In 1940, AZA raised $10,000 for a campaign against infantile paralysis in memory of member Jerry Safur.

In 1942, all AZA efforts turn toward assisting the victory of the war with sales of dilapidated cars and other community actions to raise funds and hospitality for the men in service.

The International Convention of 1943 was voted on en masse by letters from members all over the world.

BBYO is recognized in 1949 for 25 years of service to the Jewish community.

From 1950 to Today and into Tomorrow

1950s

Camp B'nai B'rith was opened in Starlight, Pennsylvania, in 1954 and became home to the AZA International Convention and other BBYO summer programs. Many of BBYO's International Programs were established during this time period, including the International Leadership Training Conference, Kallah (1955) and the Israel Summer Institute (1956).

1960s

The 1960's saw continued growth for BBYO and the establishment of Noar L'Noar as BBYO's partner in Israel.

1970s

The Aleph Zadik Aleph celebrated its Golden Anniversary (50 years) in 1974. B'nai B'rith Beber Camp was opened in Mukwonago, Wisconsin, in 1977 and the first Chapter Leadership Training Conference was held there that summer. In coordination with the dedication of Beber Camp, Camp B'nai B'rith in Pennsylvania was rededicated as Perlman Camp in honor of BBG's organizer, Anita Perlman.

1980s

BBYO's international presence had increased throughout the decades. In 1983, the first offices in continental Europe open and chapters are established in France, Spain, Belgium, Holland, Germany, and Austria. At the same time, districts (which had previously encompassed several regions) were disbanded in North America.

In 1989, the position of Shaliach becomes the 5th position to the international board.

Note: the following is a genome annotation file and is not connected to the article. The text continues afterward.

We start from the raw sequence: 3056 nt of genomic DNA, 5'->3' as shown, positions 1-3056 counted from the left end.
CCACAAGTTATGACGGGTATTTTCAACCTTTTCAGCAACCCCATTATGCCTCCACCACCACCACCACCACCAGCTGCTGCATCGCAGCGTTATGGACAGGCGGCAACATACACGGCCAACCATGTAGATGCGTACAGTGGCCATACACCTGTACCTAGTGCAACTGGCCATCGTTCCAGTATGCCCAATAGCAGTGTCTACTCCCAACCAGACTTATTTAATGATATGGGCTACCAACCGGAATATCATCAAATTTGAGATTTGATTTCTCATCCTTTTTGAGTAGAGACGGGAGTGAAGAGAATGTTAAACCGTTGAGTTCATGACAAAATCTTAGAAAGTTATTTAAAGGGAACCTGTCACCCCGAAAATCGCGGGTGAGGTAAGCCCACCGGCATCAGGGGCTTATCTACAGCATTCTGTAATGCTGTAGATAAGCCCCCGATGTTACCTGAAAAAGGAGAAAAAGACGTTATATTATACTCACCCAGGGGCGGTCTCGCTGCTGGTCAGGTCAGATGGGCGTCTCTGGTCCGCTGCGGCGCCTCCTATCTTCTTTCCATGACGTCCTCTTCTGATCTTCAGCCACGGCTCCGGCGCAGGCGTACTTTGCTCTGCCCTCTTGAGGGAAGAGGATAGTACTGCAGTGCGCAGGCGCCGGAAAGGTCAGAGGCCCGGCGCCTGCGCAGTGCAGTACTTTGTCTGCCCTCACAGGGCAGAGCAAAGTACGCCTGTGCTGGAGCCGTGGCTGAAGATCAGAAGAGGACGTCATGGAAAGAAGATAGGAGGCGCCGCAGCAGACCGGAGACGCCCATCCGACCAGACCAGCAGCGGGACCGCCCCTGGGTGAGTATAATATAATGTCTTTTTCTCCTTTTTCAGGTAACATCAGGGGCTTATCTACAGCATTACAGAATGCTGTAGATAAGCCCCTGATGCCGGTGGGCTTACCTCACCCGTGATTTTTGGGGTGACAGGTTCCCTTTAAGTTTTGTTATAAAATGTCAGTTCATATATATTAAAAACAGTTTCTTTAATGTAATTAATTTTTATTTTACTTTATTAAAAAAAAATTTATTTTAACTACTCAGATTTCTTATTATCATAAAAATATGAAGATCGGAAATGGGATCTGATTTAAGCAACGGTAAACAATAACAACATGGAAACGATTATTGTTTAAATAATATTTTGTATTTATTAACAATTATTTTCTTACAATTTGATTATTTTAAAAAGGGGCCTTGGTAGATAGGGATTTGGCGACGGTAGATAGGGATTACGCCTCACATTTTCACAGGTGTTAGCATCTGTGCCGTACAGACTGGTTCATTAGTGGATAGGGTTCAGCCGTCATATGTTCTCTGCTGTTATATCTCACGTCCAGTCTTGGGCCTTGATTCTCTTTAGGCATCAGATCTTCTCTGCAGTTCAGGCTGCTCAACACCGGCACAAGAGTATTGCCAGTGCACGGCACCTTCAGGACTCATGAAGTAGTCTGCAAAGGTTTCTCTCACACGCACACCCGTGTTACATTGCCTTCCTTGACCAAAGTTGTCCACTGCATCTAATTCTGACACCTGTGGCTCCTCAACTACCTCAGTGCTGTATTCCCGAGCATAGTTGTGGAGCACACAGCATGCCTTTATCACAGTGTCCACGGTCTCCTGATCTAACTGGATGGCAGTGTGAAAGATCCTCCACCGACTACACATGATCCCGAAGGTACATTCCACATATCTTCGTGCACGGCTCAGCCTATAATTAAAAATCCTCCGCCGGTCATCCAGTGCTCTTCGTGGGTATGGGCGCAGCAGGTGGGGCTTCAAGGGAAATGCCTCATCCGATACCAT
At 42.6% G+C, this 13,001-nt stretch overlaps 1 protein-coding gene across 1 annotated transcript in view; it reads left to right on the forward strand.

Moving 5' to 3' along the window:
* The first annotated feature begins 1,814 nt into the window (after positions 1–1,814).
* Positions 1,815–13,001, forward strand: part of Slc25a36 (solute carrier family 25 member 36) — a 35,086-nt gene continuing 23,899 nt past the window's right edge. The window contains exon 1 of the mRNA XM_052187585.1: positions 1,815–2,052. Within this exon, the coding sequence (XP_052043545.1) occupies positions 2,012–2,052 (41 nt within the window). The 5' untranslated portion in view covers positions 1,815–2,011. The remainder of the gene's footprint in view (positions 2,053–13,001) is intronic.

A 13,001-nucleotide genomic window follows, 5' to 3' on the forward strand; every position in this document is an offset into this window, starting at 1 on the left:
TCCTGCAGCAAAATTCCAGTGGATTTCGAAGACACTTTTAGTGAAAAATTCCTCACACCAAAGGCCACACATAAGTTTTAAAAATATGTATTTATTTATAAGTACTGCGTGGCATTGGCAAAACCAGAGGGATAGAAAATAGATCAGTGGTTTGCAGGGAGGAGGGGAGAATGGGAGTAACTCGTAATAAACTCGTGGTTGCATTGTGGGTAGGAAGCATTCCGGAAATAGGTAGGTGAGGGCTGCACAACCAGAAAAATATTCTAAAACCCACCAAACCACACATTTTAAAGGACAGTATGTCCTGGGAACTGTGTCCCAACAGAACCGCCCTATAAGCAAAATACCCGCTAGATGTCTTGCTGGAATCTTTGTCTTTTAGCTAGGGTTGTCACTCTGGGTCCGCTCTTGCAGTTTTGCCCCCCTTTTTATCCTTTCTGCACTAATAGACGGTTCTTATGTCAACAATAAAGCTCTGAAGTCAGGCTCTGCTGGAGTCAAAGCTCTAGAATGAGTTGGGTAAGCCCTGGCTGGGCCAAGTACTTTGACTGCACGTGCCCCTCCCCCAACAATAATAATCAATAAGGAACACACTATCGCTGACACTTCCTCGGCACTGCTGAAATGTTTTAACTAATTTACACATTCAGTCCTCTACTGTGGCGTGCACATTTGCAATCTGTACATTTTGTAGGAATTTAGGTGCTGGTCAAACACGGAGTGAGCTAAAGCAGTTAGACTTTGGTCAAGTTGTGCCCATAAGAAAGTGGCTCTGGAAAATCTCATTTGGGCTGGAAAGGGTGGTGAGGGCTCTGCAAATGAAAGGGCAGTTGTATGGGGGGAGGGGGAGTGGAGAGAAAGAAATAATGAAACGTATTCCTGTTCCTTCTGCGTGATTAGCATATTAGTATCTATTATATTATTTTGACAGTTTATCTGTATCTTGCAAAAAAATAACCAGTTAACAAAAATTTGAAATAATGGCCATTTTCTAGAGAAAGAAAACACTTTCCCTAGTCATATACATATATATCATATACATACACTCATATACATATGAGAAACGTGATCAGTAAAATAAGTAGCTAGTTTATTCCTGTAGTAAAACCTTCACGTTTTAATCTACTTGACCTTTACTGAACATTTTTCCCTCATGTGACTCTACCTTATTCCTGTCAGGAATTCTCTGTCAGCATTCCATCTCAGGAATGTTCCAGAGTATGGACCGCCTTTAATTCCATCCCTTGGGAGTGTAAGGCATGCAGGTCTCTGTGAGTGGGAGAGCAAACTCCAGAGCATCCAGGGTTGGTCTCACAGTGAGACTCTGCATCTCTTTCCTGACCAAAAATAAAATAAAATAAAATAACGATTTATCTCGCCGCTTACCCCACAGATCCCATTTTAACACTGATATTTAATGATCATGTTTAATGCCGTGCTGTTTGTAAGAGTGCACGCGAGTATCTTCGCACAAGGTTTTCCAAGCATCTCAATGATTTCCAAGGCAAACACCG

Teen Connection was also established during this time to involve middle school aged Jewish youth.

1990s

The Chapter Leadership Training Conference expanded dramatically, becoming the foundation of the organization's training program. BBYO became a partner in the March of the Living upon its establishment in 1990, sending the largest delegation on the first trip. The Max F. Baer Spirit Gavel was established as an annual award to the most spirit region at International Convention.

BBYO holds Holocaust educational theatre in Russia and in 1993 the international program TASC, to promote community service, is established with help from the Kellogg Foundation.

The International Leadership Study in Israel was established, and the AZAA Basketball Tournament was renewed after years of dormancy.

In 1994 the International Spirit Awards are inaugurated and in 1995 the International Leadership Conference in Hungary is installed.

2000 to 2002

The new millennium has brought with it many changes for the B'nai B'rith Youth Organization. The process to establish BBYO, Inc. as a legally independent organization was completed in 2002. A new Board of Directors consisting of representatives from B'nai B'rith International, leading Jewish philanthropies, the United Jewish Communities, and other community leaders assumed governance of BBYO. The organization's international headquarters, along with B'nai B'rith, moved locations for the first time in nearly 50 years.

Today and into Tomorrow

With more than 25,000 teens involved in its programs and 85 years of experience, BBYO continues to be the world's leading pluralistic Jewish teen movement. Through its long history, BBYO has expanded around the globe, introduced new programs and most important, touched hundreds of thousands of Jewish lives.

Today, there are more than 250,000 living BBYO alumni—from congressional representatives and top business executives to Jewish communal leaders and successful entrepreneurs. Key to the organization's success has been its highly-effective leadership model –AZA and BBG. While BBYO will continue to focus on its leadership development programs, the organization's recent independence affords BBYO to forge a new direction and adopt a much more expansive and transformational approach to engaging Jewish teens.

Through these new approaches, BBYO will increase significantly the number of teens participating in meaningful Jewish experiences and ultimately inspire them to live Jewish lives.

CREDITS TO: BBYO.ORG